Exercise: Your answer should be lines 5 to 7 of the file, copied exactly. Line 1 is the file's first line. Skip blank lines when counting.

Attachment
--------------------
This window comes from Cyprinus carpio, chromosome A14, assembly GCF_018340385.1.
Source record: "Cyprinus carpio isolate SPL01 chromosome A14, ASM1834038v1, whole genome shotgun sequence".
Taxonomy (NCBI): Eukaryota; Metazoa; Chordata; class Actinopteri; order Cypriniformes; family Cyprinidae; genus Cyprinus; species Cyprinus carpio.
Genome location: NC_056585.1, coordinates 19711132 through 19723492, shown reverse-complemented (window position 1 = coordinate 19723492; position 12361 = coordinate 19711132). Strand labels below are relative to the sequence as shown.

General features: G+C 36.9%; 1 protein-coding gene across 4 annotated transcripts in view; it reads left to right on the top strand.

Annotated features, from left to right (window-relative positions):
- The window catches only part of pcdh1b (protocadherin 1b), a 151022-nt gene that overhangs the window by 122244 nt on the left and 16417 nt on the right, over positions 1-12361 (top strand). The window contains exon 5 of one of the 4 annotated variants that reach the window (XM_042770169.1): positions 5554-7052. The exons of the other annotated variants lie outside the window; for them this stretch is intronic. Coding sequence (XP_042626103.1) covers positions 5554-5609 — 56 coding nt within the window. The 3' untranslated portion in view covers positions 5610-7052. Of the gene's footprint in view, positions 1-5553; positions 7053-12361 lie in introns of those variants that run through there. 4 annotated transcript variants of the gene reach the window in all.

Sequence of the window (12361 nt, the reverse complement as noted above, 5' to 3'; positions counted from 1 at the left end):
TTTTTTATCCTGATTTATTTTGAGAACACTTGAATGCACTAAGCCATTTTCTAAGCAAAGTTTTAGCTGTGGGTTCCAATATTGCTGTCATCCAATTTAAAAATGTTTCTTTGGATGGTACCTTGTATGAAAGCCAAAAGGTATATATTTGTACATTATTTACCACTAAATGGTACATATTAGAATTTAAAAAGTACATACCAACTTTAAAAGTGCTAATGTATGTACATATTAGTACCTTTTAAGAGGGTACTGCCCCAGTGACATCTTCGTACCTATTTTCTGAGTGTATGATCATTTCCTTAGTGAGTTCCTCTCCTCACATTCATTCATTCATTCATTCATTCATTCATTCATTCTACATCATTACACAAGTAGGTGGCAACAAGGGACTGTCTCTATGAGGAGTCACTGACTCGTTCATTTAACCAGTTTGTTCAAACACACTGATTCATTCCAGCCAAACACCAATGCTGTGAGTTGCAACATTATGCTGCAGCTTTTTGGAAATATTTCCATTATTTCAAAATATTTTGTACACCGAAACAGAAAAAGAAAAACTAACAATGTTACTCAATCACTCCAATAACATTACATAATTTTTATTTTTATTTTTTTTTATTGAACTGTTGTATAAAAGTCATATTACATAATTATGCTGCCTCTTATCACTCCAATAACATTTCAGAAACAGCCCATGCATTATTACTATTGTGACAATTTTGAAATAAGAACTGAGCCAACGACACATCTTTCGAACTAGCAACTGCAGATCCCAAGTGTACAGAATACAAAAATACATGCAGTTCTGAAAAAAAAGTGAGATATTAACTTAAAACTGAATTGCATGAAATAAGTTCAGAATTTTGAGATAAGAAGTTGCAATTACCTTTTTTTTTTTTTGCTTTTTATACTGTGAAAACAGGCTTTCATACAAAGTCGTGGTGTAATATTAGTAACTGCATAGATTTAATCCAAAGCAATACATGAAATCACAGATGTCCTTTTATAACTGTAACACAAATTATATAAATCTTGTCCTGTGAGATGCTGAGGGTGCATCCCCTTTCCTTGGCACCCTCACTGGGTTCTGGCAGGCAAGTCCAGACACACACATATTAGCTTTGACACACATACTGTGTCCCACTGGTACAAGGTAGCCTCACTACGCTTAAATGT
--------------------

General features: G+C 36.9%; 1 protein-coding gene across 4 annotated transcripts in view; it reads left to right on the top strand.

Annotated features, from left to right (window-relative positions):
- The window catches only part of pcdh1b (protocadherin 1b), a 151022-nt gene that overhangs the window by 122244 nt on the left and 16417 nt on the right, over positions 1-12361 (top strand). The window contains exon 5 of one of the 4 annotated variants that reach the window (XM_042770169.1): positions 5554-7052. The exons of the other annotated variants lie outside the window; for them this stretch is intronic. Coding sequence (XP_042626103.1) covers positions 5554-5609 — 56 coding nt within the window. The 3' untranslated portion in view covers positions 5610-7052. Of the gene's footprint in view, positions 1-5553; positions 7053-12361 lie in introns of those variants that run through there. 4 annotated transcript variants of the gene reach the window in all.